The day started with my walking from the parking lot to the front doors and discovering someone at the door looking for assistance. That in itself was ok for that experience was a pleasant one as it turned out. It altered my day a bit, but nothing unmanageable. It was the next event that sucked the joy of ministry right out of me. As soon as the first person left, I received a phone call from another person seeking assistance. I won’t go into the details, but it was a very distressing experience. On the one hand, you want to help. On the other, there’s always questions about the veracity of their story…and there was that sermon I needed to be working on. But, he pushed all of my buttons—a tragic, emotional story (if true!), distress over rejection from other Christians and churches (if true!), and a challenge to my sense of fulfilling my call to be a servant of Jesus Christ. I decided to do something about his situation—by that time I was in no frame of mind to focus much intelligent thought or energy on my sermon unless I did something—so I left to address some of his needs. Without going into a lot of details, I adhered to my policy of never giving cash to someone. I purchased some bus passes, a gift card from Safeway to purchase some food, and extended his motel room stay a couple of days. I even offered to purchase a gift card for gas to help him get home…if he could give me some contact info to verify his story. It was all received with a kind of dissatisfaction, even anger. Much of that is understandable, if his story is true. But it was also disturbing because it felt like the anger was directed towards me and my policy of gift cards and not giving cash. In sum, it was a very unpleasant experience. I was left with doubts as to the truth of his story—these experiences almost always are laced with such doubts—and I returned to the church with a troubled…dare I say joyless spirit. The morning for sermon writing was now gone. Worse yet, my heart just wasn’t into it. To be honest, I tried to re-capture the joy. To practice what I would be preaching! I tried praying with joy. I tried listening to some John Michael Talbot music which usually helps calm my troubled spirit. Even that didn’t help. I needed some distance from that experience. I needed some time to re-focus my mind, and my heart, on my gratitude for God. I needed some time to re-capture the joy that God has for me. Unlike Paul and Silas, I was not able to pray and sing hymns to God in the midst of my personal prison, which in itself pales beyond comparison to the circumstances of Paul and Silas. I long for the day when a joyful spirit in me rides above the turmoil of whatever circumstances imprison me that day, or that hour, that moment. I’m certainly not there yet. I’m better than I used to be. Still, I have a long way to go. But, I look forward, and hope you do also, to when God brings to completion the good work begun in me…and in you. And even that thought—of God beginning a good work in me and bringing it to completion in Jesus Christ—fills my heart with gratitude…and joy.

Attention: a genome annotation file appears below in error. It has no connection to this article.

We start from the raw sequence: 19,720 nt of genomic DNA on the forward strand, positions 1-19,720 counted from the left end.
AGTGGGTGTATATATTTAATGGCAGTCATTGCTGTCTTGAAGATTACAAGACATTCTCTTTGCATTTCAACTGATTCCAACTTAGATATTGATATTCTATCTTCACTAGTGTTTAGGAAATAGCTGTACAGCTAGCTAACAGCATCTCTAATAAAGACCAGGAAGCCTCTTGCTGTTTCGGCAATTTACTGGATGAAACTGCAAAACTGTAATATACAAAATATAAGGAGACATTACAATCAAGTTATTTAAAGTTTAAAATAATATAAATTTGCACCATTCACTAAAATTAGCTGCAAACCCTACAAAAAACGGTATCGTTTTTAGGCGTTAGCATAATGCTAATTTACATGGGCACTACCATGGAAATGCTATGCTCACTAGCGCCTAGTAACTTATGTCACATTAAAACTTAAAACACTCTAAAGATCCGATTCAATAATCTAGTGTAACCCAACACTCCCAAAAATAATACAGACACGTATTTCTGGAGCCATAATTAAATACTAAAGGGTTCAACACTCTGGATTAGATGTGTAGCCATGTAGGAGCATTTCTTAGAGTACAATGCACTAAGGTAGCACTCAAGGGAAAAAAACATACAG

So I invite you to join me in being more intentional in our prayer lives in praying with joy. If need be, write out a list of things for which you are grateful to God and include that in your prayers. Thanking God in all of our prayers, being intentional in praying with a joyful spirit, will help us grow into living more joyfully whatever our circumstances.